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What Types of Services Does a Home Care Agency Offer?

Home Care Agencies provide services in people's home or place of residence, such as the client’s home, an independent care facility, or assisted living facility.

The goal of home care is to allow the client and/or their spouse to stay safely in their place of residence and continue to be independent as possible. Home care clients can be seniors; individuals recovering from an accident or surgery; new moms; and people with chronic health issues or physical disabilities.

Traditionally, both skilled and non-medical home care services were provided by home health care agencies. Home health services included skilled nursing care, occupational therapy, physical therapy, durable medical equipment, and other personal healthcare-related services. These services usually require a physician's order and are usually paid by Medicare or other medical insurance. Some agencies also provide non-medical home care.

Today, there are agencies, like Home Helpers Home Care Enfield, which are specialized in non-medical home care. Non-medical Home Care Agencies provide services that do not require a physician's order and are not paid by Medicare or medical insurance. Non-medical home care includes personal care (bathing, toileting, continence care, lifting, assistance with ambulation, and feeding) homemaking (cooking, laundry, light housekeeping), and companionship (shopping, errands, and incidental transportation).

ADL's and IADL's

Typically, non-medical home care agencies provide assistance with activities of daily living (ADL's), independent activities of daily living (IADL's), and companionship.

ADL's (Activities of Daily Living) are ambulating (walking), transferring (getting up from a chair), dressing, eating, drinking, personal hygiene, and taking medication. IADL's (Instrumental Activities of Daily Living) are driving, preparing meals, doing housework, shopping, managing finances, managing medication, and using the telephone.

Home care is health care or supportive care (often referred to as home health care or skilled care) provided in the patient's home by healthcare professionals or by family and friends (also known as caregivers, primary caregiver, or voluntary caregivers who give informal care). Often, the term home care is used to distinguish non-medical care or custodial care, which is care that is provided by persons who are not nurses, doctors, or other licensed medical personnel, whereas the term home health care, refers to care that is provided by licensed personnel. "Home care", "home health care", "in-home care" are phrases that are used interchangeably to mean any type of care given to a person in their own home. Both phrases have been used in the past interchangeably regardless of whether the person requires skilled care or not. More recently, there is a growing movement to distinguish between "home health care" meaning skilled nursing care and "home care" meaning non-medical care.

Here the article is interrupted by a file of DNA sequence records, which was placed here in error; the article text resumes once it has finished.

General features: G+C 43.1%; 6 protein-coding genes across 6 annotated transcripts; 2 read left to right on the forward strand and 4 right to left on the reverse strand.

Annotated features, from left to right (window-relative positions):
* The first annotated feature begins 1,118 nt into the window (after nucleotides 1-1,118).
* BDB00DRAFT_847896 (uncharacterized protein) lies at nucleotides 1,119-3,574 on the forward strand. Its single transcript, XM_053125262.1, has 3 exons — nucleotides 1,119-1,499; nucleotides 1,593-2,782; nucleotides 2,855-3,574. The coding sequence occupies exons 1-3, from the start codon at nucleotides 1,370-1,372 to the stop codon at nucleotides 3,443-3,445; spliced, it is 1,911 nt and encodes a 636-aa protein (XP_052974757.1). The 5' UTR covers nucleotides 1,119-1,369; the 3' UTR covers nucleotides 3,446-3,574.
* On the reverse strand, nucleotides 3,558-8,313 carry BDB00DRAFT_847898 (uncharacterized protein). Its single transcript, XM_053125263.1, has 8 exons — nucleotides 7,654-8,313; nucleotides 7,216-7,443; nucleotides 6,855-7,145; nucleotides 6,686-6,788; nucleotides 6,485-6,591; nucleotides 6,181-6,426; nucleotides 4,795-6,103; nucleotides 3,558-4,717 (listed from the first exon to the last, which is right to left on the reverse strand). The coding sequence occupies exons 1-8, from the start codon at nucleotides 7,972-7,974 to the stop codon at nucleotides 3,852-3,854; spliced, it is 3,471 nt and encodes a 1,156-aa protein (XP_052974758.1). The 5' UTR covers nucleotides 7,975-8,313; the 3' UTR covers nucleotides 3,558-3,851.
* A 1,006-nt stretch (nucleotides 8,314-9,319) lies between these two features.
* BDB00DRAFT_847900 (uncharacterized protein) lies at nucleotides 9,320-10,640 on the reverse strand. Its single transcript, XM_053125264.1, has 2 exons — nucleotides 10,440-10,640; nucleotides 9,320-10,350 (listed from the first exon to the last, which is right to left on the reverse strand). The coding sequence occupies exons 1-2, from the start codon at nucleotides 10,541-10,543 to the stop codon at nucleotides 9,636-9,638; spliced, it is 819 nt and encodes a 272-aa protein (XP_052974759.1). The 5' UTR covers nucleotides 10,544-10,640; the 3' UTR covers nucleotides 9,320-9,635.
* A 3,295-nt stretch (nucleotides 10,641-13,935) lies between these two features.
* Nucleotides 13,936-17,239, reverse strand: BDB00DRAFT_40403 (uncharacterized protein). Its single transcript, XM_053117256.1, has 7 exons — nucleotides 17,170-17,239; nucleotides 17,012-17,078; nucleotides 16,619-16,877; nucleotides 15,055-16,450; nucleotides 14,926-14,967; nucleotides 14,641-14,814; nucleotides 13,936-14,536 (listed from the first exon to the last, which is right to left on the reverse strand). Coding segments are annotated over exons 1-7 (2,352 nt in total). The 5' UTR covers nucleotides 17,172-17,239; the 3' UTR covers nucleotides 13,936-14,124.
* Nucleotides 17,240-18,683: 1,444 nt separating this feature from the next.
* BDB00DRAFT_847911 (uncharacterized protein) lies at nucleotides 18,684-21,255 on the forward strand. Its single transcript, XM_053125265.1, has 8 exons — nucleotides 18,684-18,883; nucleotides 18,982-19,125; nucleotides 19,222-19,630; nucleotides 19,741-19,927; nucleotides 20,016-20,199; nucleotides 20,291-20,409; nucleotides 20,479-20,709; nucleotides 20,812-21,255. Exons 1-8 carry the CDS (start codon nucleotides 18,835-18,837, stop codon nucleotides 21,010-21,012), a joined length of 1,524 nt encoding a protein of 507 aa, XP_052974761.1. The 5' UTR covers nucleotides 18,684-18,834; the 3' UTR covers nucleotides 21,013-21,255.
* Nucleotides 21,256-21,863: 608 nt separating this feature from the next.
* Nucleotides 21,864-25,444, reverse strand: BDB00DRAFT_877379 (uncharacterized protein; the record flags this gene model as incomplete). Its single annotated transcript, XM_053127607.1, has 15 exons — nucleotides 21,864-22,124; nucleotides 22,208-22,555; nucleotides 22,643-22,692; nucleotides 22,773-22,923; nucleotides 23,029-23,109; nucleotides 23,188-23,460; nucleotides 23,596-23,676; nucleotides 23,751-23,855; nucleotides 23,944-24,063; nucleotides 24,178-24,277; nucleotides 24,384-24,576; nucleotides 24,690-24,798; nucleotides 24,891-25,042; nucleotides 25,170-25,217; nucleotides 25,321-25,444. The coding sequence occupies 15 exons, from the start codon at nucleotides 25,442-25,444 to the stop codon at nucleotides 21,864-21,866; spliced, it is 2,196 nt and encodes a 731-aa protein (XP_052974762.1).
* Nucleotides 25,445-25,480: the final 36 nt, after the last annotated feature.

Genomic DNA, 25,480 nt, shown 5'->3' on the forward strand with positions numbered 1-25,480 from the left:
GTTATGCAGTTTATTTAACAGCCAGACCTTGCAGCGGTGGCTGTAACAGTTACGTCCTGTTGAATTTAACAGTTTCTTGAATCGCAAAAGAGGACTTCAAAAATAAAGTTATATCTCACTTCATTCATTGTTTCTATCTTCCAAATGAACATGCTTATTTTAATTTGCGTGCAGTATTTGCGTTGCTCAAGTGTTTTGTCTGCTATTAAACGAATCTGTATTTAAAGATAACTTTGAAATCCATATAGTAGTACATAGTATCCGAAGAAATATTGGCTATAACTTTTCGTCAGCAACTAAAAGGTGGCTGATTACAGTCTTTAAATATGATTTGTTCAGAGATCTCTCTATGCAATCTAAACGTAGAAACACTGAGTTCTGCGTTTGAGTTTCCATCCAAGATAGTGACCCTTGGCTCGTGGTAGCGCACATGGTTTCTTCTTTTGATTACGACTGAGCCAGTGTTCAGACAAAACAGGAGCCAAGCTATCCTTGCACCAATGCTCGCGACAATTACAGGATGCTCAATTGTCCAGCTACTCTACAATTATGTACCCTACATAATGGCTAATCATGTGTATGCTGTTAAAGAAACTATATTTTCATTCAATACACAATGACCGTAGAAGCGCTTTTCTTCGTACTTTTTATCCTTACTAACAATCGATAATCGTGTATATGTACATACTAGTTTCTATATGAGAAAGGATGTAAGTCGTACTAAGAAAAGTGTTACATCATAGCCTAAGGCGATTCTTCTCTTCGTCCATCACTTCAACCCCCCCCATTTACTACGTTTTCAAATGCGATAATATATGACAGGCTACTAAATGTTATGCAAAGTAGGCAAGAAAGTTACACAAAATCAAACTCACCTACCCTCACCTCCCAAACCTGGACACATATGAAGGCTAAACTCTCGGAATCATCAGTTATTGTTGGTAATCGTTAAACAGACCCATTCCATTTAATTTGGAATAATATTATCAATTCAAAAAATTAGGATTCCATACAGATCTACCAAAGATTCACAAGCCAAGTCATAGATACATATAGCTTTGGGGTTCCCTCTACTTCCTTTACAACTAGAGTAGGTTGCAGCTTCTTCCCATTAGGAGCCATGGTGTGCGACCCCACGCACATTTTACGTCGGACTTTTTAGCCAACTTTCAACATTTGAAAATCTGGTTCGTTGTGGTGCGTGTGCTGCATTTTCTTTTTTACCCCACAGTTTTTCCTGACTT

Home care aims to make it possible for people to remain at home rather than use residential, long-term, or institutional-based nursing care. Home Care providers usually render services in the client's own home. These services may include some combination of professional health care services, life assistance services, homemaking, and companionship. Professional Home Health services could include medical or psychological assessment, wound care, medication teaching, pain management, disease education and management, physical therapy, speech therapy, occupational therapy.

While there are differences in terms used in describing aspects of Home Care or Home Health Care in the United States and other areas of the world, for the most part, the descriptions are very similar.

Estimates for the U.S. indicate that currently, most home care is informal with families and friends providing a substantial amount of care. For formal care, the health care professionals most often involved are nurses followed by physical therapists and home care aides. Other health care providers include respiratory and occupational therapists, medical social workers and mental health workers. Non-medical home care is generally paid for by Medicaid, Long Term Insurance, or paid with the patient's own resources (including through reversed mortgage).

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